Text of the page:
Mixed news for Ukraine, hope for Sweden and response to Russia

VILNIUS, Lithuania (AP) — U.S. President Joe Biden and his NATO counterparts concluded a two-day summit on Wednesday with pledges of long-term support for Ukraine, but no offer to protect the country under the umbrella. alliance security.

The results of the meeting in Lithuania, a country on NATO’s eastern flank that borders Russia, were mixed. Ukrainian President Volodymyr Zelenskky was grateful for promises of more weapons and ammunition, but disappointed that his country had no clear timetable for joining the world’s largest security alliance.

After an evening of intrigue ahead of the summit, Sweden took a big step towards becoming NATO’s 32nd member country when Turkey signaled it would give its approval, but not until October.

The allies have also launched sweeping changes to their defense plans in the event of an attack from Russia or by terrorists. They also agreed to increase defense spending, but set no timetable for achieving the goals.


NATO allies have offered more arms, ammunition and other support to Ukraine, but could not agree to the country joining their organization as a war with Russia rages on . They removed a major hurdle that most countries must clear to join – the completion of a Membership Action Plan – but membership remains conditional. “We will be able to invite Ukraine to join the alliance when the allies agree and the conditions are met,” the leaders said, without giving further details. Instead of an action plan, Ukraine will receive “multi-year programs” to bring its armed forces and security institutions up to modern standards. A new NATO-Ukraine Council has been launched, strengthening political ties and allowing all parties to convene crisis talks if necessary. Zelenskyy said it was “absurd” that Ukraine had not received any proposed deadline for membership.


The best guarantee of security for Ukraine would be NATO membership. But the industrialized democracies of the Group of Seven offered other assurances to deter Russia from attacking again once the war was over. If this were the case, the powers would send “rapid and sustained security assistance, modern military equipment in the land, sea and air domains, and economic assistance”. They also promised to impose more sanctions on Russia. For now and in the future, they said they would provide weapons and military equipment, including combat air power, as well as additional military training to the beleaguered Ukrainian army. Zelenskky called for these assurances to last at least until Ukraine joins NATO.


Leaders approved the biggest shake-up since the Cold War to how NATO would respond to any attack on its territory by Russia. Overhaul of top-secret defense plans, inspired by Russia’s invasion of Ukraine, defined which of the 31 member nations would be called upon to respond to an attack anywhere in Europe and the Atlantic region North. NATO commanders will know what troops and equipment they can use and how long it will take to bring them into action. “Peace in the Euro-Atlantic area has been shattered,” the leaders said, laying out the dual threat posed by Russia and terrorism. One part of the process that hasn’t been streamlined is the need for all allies to approve the launch of new plans in the event of an attack. Political decisions in NATO require consensus and can take a long time.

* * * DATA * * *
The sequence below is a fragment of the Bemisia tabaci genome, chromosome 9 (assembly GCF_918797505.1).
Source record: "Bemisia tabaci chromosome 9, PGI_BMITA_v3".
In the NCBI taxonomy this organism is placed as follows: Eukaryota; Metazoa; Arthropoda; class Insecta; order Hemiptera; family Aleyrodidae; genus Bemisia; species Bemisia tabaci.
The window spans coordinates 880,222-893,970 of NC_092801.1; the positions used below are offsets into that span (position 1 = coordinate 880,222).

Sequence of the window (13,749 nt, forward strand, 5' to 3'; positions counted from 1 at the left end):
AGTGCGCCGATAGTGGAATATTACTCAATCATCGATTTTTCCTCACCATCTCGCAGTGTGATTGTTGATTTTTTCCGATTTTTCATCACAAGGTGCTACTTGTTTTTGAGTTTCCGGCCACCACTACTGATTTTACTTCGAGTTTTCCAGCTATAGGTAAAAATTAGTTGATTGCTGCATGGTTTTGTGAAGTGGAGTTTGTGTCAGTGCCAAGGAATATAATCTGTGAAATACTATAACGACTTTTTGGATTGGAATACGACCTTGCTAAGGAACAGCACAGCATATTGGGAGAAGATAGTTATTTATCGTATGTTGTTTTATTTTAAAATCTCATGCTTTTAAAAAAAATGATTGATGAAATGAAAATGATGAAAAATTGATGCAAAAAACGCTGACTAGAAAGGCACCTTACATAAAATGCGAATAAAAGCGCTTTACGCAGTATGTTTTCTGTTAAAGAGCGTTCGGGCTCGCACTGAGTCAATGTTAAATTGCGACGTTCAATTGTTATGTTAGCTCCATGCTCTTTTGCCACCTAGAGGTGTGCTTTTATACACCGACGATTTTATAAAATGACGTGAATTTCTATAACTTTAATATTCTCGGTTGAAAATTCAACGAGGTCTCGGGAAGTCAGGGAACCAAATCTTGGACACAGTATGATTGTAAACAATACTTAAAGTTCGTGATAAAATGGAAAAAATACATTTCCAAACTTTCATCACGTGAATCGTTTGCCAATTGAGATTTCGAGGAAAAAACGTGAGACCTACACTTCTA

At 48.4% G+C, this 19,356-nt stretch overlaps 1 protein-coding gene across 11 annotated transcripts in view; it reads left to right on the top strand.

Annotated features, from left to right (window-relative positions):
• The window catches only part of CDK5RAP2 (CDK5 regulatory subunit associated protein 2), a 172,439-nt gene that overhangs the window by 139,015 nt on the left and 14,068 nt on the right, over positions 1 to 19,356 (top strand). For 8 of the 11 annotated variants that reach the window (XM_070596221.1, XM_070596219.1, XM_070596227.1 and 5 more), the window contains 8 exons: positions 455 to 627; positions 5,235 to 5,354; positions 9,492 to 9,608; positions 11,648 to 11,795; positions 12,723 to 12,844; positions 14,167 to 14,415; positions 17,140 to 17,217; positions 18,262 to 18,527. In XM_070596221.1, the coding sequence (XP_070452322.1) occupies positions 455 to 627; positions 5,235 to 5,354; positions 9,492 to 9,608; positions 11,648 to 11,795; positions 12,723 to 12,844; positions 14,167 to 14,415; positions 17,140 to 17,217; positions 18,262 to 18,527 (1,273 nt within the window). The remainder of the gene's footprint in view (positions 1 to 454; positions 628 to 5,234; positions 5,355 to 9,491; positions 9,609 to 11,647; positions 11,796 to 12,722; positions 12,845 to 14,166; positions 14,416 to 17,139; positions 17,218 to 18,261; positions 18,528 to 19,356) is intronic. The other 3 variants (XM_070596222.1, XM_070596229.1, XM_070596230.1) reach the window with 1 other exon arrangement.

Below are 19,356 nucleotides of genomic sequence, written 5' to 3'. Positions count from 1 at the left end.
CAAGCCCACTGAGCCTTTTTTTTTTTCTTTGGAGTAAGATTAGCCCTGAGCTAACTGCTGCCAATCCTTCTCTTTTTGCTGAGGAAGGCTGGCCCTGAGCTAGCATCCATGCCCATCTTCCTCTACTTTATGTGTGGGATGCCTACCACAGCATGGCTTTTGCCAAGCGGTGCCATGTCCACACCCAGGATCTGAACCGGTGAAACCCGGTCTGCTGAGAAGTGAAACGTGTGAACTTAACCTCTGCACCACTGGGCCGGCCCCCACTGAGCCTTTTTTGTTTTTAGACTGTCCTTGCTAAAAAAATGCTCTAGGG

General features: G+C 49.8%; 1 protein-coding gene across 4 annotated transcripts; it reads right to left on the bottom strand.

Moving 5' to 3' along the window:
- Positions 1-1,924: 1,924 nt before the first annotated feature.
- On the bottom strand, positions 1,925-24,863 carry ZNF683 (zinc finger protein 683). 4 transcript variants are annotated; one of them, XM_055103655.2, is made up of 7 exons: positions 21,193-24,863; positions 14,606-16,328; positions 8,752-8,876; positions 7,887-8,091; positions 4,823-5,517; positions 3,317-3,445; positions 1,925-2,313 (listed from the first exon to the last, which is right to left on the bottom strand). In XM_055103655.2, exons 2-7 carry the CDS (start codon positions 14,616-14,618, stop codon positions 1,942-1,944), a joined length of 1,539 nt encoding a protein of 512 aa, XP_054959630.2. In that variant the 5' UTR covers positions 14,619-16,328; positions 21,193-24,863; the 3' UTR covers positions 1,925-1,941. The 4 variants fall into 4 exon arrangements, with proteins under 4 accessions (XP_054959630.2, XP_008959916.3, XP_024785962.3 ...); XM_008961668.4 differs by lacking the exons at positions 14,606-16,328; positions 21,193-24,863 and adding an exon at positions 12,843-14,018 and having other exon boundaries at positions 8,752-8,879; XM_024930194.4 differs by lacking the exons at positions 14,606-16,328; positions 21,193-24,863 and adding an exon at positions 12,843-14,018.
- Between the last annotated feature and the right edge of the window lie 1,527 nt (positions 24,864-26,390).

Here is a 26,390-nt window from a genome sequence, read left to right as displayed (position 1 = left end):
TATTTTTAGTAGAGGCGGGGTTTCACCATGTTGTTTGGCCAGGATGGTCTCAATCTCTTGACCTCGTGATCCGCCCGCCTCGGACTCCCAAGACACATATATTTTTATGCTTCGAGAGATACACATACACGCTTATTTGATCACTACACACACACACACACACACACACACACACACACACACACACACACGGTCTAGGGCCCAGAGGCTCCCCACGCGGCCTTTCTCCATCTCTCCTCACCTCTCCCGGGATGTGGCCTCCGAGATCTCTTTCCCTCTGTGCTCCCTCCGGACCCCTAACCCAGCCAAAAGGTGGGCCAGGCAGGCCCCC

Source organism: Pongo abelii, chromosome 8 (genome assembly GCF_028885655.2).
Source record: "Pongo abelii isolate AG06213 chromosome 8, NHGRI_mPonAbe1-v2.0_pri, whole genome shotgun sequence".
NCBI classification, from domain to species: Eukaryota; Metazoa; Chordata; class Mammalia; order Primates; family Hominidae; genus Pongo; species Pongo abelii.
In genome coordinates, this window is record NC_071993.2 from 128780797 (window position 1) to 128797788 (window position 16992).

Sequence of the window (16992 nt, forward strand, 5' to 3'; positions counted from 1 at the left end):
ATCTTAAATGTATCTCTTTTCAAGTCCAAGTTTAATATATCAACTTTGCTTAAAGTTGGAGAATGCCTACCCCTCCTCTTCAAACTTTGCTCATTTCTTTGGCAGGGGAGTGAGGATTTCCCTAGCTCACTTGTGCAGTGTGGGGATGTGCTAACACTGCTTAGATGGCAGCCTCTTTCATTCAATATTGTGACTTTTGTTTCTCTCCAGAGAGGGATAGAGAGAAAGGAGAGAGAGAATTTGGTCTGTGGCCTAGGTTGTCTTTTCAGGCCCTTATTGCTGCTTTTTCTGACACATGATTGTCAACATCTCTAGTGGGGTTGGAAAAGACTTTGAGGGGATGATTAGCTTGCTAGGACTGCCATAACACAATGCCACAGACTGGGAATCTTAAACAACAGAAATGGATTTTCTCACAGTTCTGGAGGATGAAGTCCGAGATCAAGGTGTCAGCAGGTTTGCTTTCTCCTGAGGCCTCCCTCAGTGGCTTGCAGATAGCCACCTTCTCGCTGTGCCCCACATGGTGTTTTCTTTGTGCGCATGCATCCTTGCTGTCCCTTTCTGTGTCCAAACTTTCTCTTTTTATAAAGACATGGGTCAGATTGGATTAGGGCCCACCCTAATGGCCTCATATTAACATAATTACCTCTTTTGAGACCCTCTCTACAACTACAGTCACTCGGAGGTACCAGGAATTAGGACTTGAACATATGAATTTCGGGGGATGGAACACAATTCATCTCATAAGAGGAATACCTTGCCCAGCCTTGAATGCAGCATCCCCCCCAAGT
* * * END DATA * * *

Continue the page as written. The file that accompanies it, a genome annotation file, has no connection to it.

Sweden has taken a big step towards joining NATO. It’s still not in, though. Turkish President Recep Tayyip Erdogan relented after Sweden promised to help Turkey join the European Union, but its biggest prize was getting new fighter jets from the United States. Biden said both developments had nothing to do with Sweden’s prospects in NATO. The agreement was reached at the summit venue the day before the official start of the meeting in Vilnius, the Lithuanian capital, in a series of talks involving Sweden, Turkey, a senior EU official and the Secretary General of NATO, Jens Stoltenberg. Erdogan has agreed to submit Sweden’s accession protocol to the Turkish parliament and work to ensure its ratification. “It’s not a NATO problem,” Stoltenberg said. “Sweden agreed today, as an EU member, to actively support efforts to relaunch Turkey’s EU accession process.”


Sending arms and ammunition to Ukraine and increasing security on NATO’s eastern flank near Russia means more defense spending. The allies have pledged to spend at least 2% of their gross domestic product on their national military budgets, and at least 20% of this amount on new military equipment, research and development. But they did not set any deadlines for achieving the goals. After Russia annexed Ukraine’s Crimean peninsula in 2014, the organization agreed to end post-Cold War spending cuts by member countries and move to 2% of GDP within a decade. Now this percentage will be the floor, rather than a ceiling. Getting there will be a challenge. Only 11 of the 31 member countries are expected to meet the target this year, according to NATO estimates. This is unlikely to end US demands that allies do more. Former President Donald Trump has threatened to abandon NATO countries that have failed to increase their budgets, raising serious concerns about the United States’ commitment to the collective security umbrella of the United States. alliance.

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